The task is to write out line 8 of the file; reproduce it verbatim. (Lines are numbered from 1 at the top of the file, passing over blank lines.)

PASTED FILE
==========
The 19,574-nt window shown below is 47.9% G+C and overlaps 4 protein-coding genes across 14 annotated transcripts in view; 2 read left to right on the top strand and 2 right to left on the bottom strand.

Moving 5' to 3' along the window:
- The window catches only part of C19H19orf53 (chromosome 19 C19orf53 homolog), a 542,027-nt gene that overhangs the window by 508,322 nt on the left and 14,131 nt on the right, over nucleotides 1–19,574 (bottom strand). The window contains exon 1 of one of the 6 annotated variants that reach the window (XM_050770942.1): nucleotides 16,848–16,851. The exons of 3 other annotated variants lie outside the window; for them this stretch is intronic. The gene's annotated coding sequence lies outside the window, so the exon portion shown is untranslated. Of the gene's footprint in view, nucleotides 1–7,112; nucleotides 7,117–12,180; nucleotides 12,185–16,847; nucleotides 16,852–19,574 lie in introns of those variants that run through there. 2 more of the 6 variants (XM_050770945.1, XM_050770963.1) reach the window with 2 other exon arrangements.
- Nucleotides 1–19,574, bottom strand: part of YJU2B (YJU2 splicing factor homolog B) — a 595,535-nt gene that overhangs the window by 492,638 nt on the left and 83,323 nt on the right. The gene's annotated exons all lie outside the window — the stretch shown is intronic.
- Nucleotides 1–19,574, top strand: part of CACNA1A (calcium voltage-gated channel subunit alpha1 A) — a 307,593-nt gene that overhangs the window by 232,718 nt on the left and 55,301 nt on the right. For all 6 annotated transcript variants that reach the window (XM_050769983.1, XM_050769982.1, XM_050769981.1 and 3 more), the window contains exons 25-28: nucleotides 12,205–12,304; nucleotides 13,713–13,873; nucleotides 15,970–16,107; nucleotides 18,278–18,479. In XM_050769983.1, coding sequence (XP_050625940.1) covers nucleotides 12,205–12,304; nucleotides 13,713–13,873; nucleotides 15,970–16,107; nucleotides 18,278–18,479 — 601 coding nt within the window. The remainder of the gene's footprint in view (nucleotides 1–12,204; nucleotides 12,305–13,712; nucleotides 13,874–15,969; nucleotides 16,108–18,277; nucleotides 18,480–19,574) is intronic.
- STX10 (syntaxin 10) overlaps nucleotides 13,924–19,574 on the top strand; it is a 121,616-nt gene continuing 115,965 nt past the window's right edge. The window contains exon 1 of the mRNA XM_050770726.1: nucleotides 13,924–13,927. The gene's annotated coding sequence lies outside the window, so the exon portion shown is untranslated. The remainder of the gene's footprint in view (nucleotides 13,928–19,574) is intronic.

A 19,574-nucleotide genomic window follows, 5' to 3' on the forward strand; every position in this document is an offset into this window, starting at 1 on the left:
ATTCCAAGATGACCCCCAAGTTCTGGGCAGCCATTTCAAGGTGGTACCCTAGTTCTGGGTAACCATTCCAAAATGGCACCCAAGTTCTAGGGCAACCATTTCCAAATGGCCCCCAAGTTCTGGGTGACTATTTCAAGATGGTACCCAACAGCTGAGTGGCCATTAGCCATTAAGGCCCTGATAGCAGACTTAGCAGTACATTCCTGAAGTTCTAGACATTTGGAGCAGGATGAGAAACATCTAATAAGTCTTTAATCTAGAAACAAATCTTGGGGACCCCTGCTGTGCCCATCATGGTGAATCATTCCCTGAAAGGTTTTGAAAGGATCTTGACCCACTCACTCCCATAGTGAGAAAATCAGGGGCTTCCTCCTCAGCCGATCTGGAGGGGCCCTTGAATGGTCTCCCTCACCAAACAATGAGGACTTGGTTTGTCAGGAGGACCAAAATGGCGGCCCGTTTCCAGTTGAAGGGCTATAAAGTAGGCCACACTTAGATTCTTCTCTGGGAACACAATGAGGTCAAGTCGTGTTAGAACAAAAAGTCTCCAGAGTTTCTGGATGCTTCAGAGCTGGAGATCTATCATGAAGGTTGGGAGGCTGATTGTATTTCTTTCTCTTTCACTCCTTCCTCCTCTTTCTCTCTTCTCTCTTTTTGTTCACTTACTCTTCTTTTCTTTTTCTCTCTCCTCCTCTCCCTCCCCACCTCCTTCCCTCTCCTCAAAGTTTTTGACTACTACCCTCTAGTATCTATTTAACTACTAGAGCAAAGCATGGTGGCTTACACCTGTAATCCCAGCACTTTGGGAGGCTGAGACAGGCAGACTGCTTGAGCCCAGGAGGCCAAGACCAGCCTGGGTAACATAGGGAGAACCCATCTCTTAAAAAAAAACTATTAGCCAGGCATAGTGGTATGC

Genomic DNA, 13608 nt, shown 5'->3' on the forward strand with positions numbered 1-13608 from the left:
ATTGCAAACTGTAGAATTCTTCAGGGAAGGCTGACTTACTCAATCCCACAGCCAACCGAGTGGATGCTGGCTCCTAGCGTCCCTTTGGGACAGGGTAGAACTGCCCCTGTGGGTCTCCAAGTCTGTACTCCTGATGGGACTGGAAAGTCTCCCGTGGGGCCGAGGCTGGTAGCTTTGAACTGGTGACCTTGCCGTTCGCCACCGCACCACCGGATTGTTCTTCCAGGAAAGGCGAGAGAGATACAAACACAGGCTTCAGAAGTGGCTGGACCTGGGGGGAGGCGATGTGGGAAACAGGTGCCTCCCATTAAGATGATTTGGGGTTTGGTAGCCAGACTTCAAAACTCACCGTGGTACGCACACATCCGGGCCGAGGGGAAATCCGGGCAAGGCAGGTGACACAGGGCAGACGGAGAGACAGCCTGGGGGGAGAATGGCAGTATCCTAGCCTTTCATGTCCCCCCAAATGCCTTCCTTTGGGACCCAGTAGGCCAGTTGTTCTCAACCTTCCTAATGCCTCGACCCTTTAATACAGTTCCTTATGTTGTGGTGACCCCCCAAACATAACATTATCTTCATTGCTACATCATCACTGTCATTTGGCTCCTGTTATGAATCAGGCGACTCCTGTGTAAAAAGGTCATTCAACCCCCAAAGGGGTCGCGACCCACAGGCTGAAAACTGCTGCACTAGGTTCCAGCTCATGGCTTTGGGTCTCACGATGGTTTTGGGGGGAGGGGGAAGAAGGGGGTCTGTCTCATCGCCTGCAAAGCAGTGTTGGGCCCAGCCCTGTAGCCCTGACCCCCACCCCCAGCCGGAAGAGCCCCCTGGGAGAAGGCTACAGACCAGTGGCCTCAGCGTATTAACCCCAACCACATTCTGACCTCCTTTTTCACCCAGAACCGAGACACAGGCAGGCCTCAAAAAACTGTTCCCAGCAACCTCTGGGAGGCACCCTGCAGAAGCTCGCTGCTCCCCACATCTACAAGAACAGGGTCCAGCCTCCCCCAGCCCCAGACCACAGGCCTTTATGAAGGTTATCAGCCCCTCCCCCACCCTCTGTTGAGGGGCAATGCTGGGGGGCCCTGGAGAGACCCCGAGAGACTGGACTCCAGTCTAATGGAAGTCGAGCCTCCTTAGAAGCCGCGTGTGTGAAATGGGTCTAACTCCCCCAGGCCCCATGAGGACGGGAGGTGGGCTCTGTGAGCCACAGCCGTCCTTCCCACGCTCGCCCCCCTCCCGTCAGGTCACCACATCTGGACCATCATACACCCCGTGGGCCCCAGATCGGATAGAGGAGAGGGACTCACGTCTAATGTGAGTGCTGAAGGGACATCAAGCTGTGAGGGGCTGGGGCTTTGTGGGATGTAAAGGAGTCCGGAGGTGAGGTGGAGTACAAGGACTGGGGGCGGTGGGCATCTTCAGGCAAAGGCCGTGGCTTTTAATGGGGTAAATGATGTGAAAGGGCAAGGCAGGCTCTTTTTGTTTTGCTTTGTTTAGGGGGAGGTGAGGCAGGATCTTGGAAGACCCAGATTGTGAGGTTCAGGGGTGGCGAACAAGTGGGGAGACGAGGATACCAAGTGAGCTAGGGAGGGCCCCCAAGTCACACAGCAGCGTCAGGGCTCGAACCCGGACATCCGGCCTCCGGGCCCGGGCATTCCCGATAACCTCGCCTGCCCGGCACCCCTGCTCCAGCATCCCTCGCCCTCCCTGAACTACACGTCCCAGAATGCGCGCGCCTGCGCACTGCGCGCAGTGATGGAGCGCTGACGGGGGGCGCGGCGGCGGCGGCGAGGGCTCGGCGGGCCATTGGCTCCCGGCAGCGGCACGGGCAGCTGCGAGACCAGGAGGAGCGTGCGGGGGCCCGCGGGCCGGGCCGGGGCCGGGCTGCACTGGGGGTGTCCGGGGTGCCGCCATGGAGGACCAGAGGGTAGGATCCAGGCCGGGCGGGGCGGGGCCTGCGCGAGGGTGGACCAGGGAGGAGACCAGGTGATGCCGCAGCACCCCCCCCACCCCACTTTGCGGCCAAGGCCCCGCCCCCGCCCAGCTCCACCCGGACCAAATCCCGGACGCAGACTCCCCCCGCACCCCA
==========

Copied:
ATTCCAAGATGACCCCCAAGTTCTGGGCAGCCATTTCAAGGTGGTACCCTAGTTCTGGGTAACCATTCCAAAATGGCACCCAAGTTCTAGGGCAACCATTTCCAAATGGCCCCCAAGTTCTGGGTGACTATTTCAAGATGGTACCCAACAGCTGAGTGGCCATTAGCCATTAAGGCCCTGATAGCAGACTTAGCAGTACATTCCTGAAGTTCTAGACATTTGGAGCAGGATGAGAAACATCTAATAAGTCTTTAATCTAGAAACAAATCTTGGGGACCCCTGCTGTGCCCATCATGGTGAATCATTCCCTGAAAGGTTTTGAAAGGATCTTGACCCACTCACTCCCATAGTGAGAAAATCAGGGGCTTCCTCCTCAGCCGATCTGGAGGGGCCCTTGAATGGTCTCCCTCACCAAACAATGAGGACTTGGTTTGTCAGGAGGACCAAAATGGCGGCCCGTTTCCAGTTGAAGGGCTATAAAGTAGGCCACACTTAGATTCTTCTCTGGGAACACAATGAGGTCAAGTCGTGTTAGAACAAAAAGTCTCCAGAGTTTCTGGATGCTTCAGAGCTGGAGATCTATCATGAAGGTTGGGAGGCTGATTGTATTTCTTTCTCTTTCACTCCTTCCTCCTCTTTCTCTCTTCTCTCTTTTTGTTCACTTACTCTTCTTTTCTTTTTCTCTCTCCTCCTCTCCCTCCCCACCTCCTTCCCTCTCCTCAAAGTTTTTGACTACTACCCTCTAGTATCTATTTAACTACTAGAGCAAAGCATGGTGGCTTACACCTGTAATCCCAGCACTTTGGGAGGCTGAGACAGGCAGACTGCTTGAGCCCAGGAGGCCAAGACCAGCCTGGGTAACATAGGGAGAACCCATCTCTTAAAAAAAAACTATTAGCCAGGCATAGTGGTATGC